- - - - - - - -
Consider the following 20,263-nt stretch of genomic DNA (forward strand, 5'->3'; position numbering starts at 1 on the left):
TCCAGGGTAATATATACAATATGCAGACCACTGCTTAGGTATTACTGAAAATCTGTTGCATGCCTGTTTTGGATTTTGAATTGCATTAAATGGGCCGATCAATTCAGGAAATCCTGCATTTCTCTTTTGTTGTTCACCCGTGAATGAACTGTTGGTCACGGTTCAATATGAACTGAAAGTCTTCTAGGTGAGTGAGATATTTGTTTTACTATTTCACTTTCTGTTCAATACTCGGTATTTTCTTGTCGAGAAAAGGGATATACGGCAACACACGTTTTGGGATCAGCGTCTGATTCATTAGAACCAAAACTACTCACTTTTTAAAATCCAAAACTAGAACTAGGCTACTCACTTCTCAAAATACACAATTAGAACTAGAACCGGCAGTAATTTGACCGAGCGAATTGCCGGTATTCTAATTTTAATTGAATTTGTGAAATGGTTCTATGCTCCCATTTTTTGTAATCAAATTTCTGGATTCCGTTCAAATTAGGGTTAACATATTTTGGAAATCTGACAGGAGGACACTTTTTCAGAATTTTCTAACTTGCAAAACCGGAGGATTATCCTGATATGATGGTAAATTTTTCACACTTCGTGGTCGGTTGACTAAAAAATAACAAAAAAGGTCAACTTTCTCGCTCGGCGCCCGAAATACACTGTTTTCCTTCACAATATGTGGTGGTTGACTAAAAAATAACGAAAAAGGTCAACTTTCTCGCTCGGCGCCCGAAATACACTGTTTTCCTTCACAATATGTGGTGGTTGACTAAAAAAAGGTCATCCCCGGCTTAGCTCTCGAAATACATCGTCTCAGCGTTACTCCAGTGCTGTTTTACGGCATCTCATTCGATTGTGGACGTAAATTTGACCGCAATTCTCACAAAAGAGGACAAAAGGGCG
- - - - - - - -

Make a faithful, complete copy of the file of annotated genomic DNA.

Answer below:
Consider the following 20,263-nt stretch of genomic DNA (forward strand, 5'->3'; position numbering starts at 1 on the left):
TCCAGGGTAATATATACAATATGCAGACCACTGCTTAGGTATTACTGAAAATCTGTTGCATGCCTGTTTTGGATTTTGAATTGCATTAAATGGGCCGATCAATTCAGGAAATCCTGCATTTCTCTTTTGTTGTTCACCCGTGAATGAACTGTTGGTCACGGTTCAATATGAACTGAAAGTCTTCTAGGTGAGTGAGATATTTGTTTTACTATTTCACTTTCTGTTCAATACTCGGTATTTTCTTGTCGAGAAAAGGGATATACGGCAACACACGTTTTGGGATCAGCGTCTGATTCATTAGAACCAAAACTACTCACTTTTTAAAATCCAAAACTAGAACTAGGCTACTCACTTCTCAAAATACACAATTAGAACTAGAACCGGCAGTAATTTGACCGAGCGAATTGCCGGTATTCTAATTTTAATTGAATTTGTGAAATGGTTCTATGCTCCCATTTTTTGTAATCAAATTTCTGGATTCCGTTCAAATTAGGGTTAACATATTTTGGAAATCTGACAGGAGGACACTTTTTCAGAATTTTCTAACTTGCAAAACCGGAGGATTATCCTGATATGATGGTAAATTTTTCACACTTCGTGGTCGGTTGACTAAAAAATAACAAAAAAGGTCAACTTTCTCGCTCGGCGCCCGAAATACACTGTTTTCCTTCACAATATGTGGTGGTTGACTAAAAAATAACGAAAAAGGTCAACTTTCTCGCTCGGCGCCCGAAATACACTGTTTTCCTTCACAATATGTGGTGGTTGACTAAAAAAAGGTCATCCCCGGCTTAGCTCTCGAAATACATCGTCTCAGCGTTACTCCAGTGCTGTTTTACGGCATCTCATTCGATTGTGGACGTAAATTTGACCGCAATTCTCACAAAAGAGGACAAAAGGGCG